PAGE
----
“Father of the Fatherless” is not an Empty Quip
Father of the fatherless and protector of widows is God in his holy habitation.(Psalm 68:5)
Every Father’s Day, somewhere, some well-meaning preacher makes a passing reference to the promise of Psalm 68:5 in a way that may do more harm than good. To the fatherless it may sound like an empty quip— “Don’t worry about the absence, you have God as your Father.” But God wasn’t sitting in the stands with their mom during the game or at the recital. God wasn’t paying the bills so mom wouldn’t have to work three jobs. Wielded haphazardly, this glorious promise can actually multiply the feeling of absence for the fatherless — “Not only is your dad not here, neither is God.”
The fatherless desperately need the promise of Psalm 68:5, but it is not given for instant inspiration. God’s promises are meant to be long considered even in the midst of suffering. “The wicked lie in wait to destroy me, but I consider your testimonies” (Psalm 119:95). His promises are given for meditation throughout one’s life. “His delight is in the law of the LORD, and on his law he meditates day and night” (Psalm 1:2). Meditation on God’s promises reorients our perspective on Fatherhood. The institution of fatherhood in this life is given that we may see a glimpse of a greater eternal reality. It is before our eternal Father “from whom every family in heaven and on earth is named,” and not vice versa (Ephesians 3:14). God is our transcendent Father Almighty, maker of Heaven and Earth.
The fatherless need exposition for meditation like the Heidelberg Catechism offers beautifully:
[The] eternal Father of our Lord Jesus Christ, (who of nothing made heaven and earth, with all that is in them, who likewise upholds and governs the same by his eternal counsel and providence,) is for the sake of Christ his Son, my God and my Father; on whom I rely so entirely, that I have no doubt but he will provide me with all the things necessary for soul and body; and further, that he will make whatever evils he sends upon me, in this valley of tears, turn out to my advantage; for he is able to do it, being Almighty God, and willing, being a faithful Father. (Question 26)
God is our Father as the Almighty God who adopts us according to his free grace through the redeeming work of his Son, Jesus Christ. God does not immanently fill the absence of an earthly dad, but rather he transcendently works the evil of this absence for good. He does so by immanently saving us through Christ and dwelling with us through his Holy Spirit. God is our transcendent Father, meaning that any good experience of fatherhood in this life is but an analogy to the glory of God’s eternal Fatherhood. God’s Fatherhood is one of incomprehensible light, giving “every good gift and every perfect gift…from above” (James 1:17). When we ask for fish, he will not give us a serpent, but “the heavenly Father [gives] the Holy Spirit to those who ask him” (Luke 11:12–13). He loves us and delights to care for us as sheep to whom he will give his kingdom (Luke 12:32).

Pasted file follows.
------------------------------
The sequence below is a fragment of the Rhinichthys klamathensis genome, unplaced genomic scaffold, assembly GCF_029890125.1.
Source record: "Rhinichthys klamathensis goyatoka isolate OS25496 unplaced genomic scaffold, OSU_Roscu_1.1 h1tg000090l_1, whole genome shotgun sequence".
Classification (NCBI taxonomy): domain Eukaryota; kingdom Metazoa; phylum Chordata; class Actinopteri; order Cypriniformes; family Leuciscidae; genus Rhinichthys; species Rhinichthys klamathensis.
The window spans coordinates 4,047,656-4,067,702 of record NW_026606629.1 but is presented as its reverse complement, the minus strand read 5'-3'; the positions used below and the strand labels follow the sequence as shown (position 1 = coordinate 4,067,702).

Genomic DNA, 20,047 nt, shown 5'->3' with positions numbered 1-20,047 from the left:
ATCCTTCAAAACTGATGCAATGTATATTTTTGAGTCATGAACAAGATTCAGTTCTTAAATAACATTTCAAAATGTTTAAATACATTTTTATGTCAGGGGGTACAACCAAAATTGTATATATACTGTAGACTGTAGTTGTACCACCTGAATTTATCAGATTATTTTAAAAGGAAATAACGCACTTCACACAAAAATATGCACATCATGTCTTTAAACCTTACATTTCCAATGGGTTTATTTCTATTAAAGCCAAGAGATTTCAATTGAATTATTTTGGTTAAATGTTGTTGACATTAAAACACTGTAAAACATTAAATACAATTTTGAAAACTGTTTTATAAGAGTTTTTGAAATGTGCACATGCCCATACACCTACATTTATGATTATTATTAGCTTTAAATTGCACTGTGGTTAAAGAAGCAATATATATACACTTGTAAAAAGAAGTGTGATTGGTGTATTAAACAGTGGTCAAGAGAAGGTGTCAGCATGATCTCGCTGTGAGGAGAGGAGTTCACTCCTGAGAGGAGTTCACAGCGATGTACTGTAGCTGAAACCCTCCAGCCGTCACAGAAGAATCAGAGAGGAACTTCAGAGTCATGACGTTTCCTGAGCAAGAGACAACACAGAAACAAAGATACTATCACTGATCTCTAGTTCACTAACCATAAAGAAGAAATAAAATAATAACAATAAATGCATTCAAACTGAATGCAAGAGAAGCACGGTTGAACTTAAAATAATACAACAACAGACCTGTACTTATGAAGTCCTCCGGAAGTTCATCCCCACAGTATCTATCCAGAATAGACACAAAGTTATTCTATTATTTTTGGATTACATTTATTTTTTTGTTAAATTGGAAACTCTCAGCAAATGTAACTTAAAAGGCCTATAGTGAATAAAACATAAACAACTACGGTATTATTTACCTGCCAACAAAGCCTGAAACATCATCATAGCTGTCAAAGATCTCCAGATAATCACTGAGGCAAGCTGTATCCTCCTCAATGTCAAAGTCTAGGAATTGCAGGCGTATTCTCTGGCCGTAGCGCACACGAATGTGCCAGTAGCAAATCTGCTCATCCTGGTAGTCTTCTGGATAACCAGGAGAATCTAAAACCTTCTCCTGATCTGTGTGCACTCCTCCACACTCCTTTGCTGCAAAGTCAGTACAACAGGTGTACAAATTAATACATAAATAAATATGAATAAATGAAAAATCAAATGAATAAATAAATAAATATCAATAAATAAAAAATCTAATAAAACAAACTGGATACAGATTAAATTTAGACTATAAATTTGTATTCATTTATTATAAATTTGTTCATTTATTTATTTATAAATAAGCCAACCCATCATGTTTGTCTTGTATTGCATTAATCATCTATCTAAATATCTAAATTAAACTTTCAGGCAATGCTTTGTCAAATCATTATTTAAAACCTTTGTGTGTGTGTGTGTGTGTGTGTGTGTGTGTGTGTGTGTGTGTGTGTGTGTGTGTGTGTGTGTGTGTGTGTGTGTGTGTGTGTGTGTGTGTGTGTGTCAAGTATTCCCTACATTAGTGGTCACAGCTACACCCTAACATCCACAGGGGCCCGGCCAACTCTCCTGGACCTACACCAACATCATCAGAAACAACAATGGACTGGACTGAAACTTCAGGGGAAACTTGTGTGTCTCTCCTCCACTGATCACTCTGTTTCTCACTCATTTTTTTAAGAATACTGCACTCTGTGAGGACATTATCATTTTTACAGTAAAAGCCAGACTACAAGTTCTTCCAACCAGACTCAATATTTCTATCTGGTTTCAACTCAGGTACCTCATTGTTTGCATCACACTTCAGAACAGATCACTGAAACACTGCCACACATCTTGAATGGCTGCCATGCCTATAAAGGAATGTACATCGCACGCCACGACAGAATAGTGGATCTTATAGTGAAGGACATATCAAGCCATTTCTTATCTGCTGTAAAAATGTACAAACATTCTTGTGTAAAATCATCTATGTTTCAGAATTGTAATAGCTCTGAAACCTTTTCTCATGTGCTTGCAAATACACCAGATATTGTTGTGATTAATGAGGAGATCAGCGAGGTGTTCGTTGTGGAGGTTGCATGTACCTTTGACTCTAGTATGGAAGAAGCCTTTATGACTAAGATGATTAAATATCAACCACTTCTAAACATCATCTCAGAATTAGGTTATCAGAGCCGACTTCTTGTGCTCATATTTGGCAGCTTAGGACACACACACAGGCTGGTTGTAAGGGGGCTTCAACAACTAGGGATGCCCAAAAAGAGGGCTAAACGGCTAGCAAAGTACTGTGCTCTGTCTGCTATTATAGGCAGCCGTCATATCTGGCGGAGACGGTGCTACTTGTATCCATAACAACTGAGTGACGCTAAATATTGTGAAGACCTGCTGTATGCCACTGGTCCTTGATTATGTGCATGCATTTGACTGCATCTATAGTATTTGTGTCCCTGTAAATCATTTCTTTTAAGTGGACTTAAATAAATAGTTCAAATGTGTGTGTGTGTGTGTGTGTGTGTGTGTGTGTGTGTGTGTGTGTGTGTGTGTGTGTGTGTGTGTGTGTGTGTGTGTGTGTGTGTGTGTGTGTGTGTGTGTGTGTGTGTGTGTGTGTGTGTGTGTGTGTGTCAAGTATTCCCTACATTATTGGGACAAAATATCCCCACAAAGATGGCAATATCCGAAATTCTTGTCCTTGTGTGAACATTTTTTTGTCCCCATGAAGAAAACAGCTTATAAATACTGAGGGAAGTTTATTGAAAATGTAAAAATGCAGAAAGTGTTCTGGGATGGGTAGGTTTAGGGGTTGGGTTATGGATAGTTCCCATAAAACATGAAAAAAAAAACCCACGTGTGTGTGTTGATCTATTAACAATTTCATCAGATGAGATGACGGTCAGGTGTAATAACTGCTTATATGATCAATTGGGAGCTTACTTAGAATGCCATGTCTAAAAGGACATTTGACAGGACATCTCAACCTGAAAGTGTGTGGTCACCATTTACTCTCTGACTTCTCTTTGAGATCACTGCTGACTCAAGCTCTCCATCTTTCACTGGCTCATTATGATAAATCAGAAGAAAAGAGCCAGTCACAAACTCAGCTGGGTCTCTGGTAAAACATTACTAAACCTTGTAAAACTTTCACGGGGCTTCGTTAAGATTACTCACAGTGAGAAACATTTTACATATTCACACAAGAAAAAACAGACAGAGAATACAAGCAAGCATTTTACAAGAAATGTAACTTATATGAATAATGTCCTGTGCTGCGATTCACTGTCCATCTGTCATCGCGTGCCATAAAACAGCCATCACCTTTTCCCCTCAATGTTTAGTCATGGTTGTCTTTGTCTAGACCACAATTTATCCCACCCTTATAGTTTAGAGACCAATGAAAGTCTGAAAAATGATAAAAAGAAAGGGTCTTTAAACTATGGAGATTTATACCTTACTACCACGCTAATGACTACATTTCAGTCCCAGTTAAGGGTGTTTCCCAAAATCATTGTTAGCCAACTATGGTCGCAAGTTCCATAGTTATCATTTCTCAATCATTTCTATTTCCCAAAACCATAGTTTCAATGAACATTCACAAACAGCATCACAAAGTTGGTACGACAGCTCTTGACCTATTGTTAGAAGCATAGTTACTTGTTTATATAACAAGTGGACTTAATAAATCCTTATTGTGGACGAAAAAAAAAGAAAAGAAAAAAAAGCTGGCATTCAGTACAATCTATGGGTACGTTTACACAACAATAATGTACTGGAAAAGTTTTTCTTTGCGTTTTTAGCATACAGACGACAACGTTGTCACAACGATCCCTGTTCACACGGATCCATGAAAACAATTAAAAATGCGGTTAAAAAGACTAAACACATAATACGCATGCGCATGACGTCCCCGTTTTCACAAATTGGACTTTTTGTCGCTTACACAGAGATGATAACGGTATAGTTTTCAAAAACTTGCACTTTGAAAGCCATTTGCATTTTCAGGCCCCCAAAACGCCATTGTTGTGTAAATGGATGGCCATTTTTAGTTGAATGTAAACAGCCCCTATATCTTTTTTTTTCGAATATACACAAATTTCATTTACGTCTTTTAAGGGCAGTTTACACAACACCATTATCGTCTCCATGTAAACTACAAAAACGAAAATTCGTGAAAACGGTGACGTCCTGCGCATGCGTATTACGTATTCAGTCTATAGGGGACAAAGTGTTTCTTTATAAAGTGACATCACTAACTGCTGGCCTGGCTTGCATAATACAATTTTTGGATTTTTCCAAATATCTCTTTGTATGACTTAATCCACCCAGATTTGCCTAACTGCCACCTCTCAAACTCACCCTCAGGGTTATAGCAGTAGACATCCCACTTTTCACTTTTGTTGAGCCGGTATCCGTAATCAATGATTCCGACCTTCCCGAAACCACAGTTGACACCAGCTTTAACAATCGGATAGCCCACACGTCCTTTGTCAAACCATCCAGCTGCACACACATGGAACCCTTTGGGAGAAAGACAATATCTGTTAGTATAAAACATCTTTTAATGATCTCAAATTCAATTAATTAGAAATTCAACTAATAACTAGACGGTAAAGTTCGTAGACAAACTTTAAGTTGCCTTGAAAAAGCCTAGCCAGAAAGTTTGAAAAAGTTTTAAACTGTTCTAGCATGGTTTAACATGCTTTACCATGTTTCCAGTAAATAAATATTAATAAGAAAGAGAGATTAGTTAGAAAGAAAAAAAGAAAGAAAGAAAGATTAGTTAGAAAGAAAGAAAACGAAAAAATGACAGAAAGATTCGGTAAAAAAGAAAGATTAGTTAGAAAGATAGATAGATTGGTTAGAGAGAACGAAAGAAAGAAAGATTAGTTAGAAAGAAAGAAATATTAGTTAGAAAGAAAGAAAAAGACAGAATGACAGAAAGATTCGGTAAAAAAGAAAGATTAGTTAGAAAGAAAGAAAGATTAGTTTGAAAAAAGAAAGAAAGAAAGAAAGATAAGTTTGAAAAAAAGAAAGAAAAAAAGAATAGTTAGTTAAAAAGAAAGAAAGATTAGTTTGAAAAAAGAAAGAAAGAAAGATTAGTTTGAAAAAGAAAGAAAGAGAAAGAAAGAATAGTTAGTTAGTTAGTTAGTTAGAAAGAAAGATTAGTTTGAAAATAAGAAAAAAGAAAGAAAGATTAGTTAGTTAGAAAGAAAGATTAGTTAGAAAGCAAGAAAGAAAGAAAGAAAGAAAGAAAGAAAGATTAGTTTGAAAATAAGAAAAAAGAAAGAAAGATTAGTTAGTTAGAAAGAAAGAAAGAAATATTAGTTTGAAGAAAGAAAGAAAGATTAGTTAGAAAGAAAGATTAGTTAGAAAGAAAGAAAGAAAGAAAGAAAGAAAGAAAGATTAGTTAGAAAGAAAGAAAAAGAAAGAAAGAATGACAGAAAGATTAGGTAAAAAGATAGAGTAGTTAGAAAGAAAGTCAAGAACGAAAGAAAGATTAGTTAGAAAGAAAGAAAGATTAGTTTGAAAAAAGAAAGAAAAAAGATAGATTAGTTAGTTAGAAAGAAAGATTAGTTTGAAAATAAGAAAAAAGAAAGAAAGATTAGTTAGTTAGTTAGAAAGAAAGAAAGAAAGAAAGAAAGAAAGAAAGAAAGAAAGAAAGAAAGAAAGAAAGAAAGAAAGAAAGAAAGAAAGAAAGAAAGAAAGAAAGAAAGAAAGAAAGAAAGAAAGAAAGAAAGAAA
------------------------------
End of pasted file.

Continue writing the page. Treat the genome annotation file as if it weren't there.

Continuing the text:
However, as the Catechism reminds us, “in this valley of tears” there are indeed “evils.” One great evil for many is the absence experienced in being fatherless. But armed with this new way of thinking, we can rejoice in the face of the absence because God is our Father and he is good. God promises to work all things together for the good of his children (Romans 8:28), thus every evil will finally “turn out to my advantage.” And no matter how evil the absence may feel, “the sufferings of this present time are not worth comparing with the glory that is to be revealed to us” (Romans 8:18). Thus, God’s Fatherhood is a delight, not because he directly fills the void of an absent earthly dad, but because through this absence he transcendently delights us by his presence and his promises. All of this will turn out for his glory and our good.
Our enjoyment of his Fatherly provision is like all of his blessings given to us in this day — already, but not yet (cf. Mark 10:29–30). In this life, the fatherless may be blessed with godly father figures and mentors who do more good than many real dads. The fatherless are given the church, an extended family, that may struggle to welcome them well on Father’s Day, but that loves them faithfully through the years. The fatherless may be blessed with children of their own to enjoy what it is like to be a father. However, there is always an absence that reminds them that they wait for the full experience of God’s presence. The absence is an evil redeemed to be a blessing. The fatherless may know God now in a way that those with good dads never will.
For the fatherless, Psalm 68:5 provides a profound promise. It communicates that God reserves a special relationship of Fatherhood to those who do not enjoy the blessings of a good dad in this life. In addition to being Almighty Father who is able to save, he is the eternal Father willing to save. The fatherless who look to God in hope will enjoy their Father in a way that only they can for all eternity.